Peden uses a formula for determining the best combination of pressure and nozzle that results in a unit proper for the work at hand. "The formula is simply gallons/minute times psi equals cleaning units (CU). So if you have a 2,000 psi washer and use a four-gallon/minute nozzle, the CU is 8,000. That should be good for most masonry cleaning. When you are done, however, the rinse cycle, as it were, does require a higher pressure wash. Here, high psi comes in handy to wash out chemicals using a five- to seven-gallon/minute nozzle."

Whoa, says Hoefer of Mi-T-M. "The general rule of thumb when cleaning masonry is that psi is more important than gpm (gallons per minute). We would recommend at least 1,500-2,000 psi. Higher psi can be used, but it is important to keep the nozzle at a greater distance from the work area so that you do not cut into the masonry or destroy the integrity of the masonry joint. Start with a 40-degree tip, which is the widest of the spray pattern. As you get a feel for it, you may be able to go to a 25-degree tip for a deeper cleaning."

If you attend Masonry Showcase or any of the other masonry trade shows, you've most likely seen Prosoco's booth and met Gary Henry, Prosoco's business communications specialist.

"One of the big problems that contractors run into in the field is inexperienced workers using too much pressure to pre-wet and rinse masonry walls," Henry said. "They'll take a pressure washer on a new masonry wall trying to knock the excess mortar off. They'll hit it with 3,000 psi sometimes, and get right up close on it. That leaves wand marks all over the wall that won't come off and it blows out mortar joints. That is a terrible problem: people using too much pressure and not enough water to rinse walls."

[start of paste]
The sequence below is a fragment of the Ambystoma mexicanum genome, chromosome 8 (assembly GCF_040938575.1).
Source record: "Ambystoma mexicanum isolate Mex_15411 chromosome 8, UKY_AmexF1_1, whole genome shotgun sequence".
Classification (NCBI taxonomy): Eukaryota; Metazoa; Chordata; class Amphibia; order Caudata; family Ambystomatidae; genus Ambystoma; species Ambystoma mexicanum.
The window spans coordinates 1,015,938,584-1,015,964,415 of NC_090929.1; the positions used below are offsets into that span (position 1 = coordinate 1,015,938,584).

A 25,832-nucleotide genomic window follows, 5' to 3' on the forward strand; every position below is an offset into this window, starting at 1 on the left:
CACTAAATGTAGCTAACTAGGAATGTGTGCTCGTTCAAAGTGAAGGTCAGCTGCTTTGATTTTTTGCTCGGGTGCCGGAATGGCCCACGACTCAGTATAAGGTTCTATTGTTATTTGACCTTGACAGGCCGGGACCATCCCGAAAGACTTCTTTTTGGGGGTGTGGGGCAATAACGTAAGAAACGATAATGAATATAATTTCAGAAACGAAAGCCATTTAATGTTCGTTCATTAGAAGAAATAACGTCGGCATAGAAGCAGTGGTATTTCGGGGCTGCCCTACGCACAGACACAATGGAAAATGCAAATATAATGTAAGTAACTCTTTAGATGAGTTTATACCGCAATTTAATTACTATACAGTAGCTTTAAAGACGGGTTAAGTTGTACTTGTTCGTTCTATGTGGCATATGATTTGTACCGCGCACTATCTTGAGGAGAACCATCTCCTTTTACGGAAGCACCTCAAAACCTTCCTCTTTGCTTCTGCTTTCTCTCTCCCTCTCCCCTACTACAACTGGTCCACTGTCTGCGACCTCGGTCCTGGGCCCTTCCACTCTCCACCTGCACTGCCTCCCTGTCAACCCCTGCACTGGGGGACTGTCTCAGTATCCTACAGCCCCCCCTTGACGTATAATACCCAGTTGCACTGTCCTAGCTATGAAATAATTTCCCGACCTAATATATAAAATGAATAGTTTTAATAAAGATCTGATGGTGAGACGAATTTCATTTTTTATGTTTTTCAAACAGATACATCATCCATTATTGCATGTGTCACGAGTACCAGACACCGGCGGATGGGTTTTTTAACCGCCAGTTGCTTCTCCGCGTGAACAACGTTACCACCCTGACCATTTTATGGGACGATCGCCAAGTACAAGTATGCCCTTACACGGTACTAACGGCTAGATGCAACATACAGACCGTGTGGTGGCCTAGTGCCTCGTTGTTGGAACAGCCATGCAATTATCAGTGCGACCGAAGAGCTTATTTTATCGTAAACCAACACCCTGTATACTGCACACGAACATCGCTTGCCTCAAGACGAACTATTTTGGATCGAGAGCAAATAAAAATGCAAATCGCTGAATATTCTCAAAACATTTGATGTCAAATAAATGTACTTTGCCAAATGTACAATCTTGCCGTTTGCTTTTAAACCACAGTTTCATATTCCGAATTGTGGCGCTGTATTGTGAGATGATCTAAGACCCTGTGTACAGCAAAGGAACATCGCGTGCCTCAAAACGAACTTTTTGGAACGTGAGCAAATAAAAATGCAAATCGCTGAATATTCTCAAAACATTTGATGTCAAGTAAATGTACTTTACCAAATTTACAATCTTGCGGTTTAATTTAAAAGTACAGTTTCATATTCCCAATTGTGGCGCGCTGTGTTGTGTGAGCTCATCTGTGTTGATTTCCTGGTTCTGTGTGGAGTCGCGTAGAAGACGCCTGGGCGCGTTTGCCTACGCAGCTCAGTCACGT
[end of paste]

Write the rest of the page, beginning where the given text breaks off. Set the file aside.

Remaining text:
Not so fast, said Diedrich. "The nice way to do this is about five gallons a minute at 1,000 psi. That's what I used to use 36 years ago. Never did any damage and was easier to work with. It was great."

He added, "A lot of this has to do with nozzle tips. Pressure washer users are demanding faster, bigger, more efficient systems. Now everybody is looking into oscillating tips, which are like machine gunning the dirt or paint off. It looks like a normal pressure washer but it isn't — it's a bull's-eye pressure water concept, which can damage severely. There are articles written where guys have just totally destroyed buildings using these systems. If you get a good unit, they come with a set of nozzles: 15, 25 and 40 degree. My suggestions are always start with the 25-40 degree fan tips with 1,000 psi or less and five gallons a minute."